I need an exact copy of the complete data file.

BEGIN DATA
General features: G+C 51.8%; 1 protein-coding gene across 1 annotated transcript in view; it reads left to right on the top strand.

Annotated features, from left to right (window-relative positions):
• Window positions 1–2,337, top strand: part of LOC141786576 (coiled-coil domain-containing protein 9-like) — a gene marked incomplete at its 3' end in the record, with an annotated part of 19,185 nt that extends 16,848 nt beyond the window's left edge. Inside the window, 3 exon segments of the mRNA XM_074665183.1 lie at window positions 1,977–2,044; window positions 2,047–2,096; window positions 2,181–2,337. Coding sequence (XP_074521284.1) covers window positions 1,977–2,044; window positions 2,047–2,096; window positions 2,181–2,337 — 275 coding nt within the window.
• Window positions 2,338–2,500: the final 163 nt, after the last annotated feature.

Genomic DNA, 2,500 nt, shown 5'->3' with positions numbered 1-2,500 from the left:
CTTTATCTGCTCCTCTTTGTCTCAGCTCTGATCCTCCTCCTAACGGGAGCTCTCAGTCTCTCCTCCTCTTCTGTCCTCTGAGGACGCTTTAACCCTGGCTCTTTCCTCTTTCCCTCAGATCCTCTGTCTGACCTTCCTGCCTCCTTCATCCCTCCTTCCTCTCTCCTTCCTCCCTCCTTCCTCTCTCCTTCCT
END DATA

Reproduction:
General features: G+C 51.8%; 1 protein-coding gene across 1 annotated transcript in view; it reads left to right on the top strand.

Annotated features, from left to right (window-relative positions):
• Window positions 1–2,337, top strand: part of LOC141786576 (coiled-coil domain-containing protein 9-like) — a gene marked incomplete at its 3' end in the record, with an annotated part of 19,185 nt that extends 16,848 nt beyond the window's left edge. Inside the window, 3 exon segments of the mRNA XM_074665183.1 lie at window positions 1,977–2,044; window positions 2,047–2,096; window positions 2,181–2,337. Coding sequence (XP_074521284.1) covers window positions 1,977–2,044; window positions 2,047–2,096; window positions 2,181–2,337 — 275 coding nt within the window.
• Window positions 2,338–2,500: the final 163 nt, after the last annotated feature.

Genomic DNA, 2,500 nt, shown 5'->3' with positions numbered 1-2,500 from the left:
CTTTATCTGCTCCTCTTTGTCTCAGCTCTGATCCTCCTCCTAACGGGAGCTCTCAGTCTCTCCTCCTCTTCTGTCCTCTGAGGACGCTTTAACCCTGGCTCTTTCCTCTTTCCCTCAGATCCTCTGTCTGACCTTCCTGCCTCCTTCATCCCTCCTTCCTCTCTCCTTCCTCCCTCCTTCCTCTCTCCTTCCT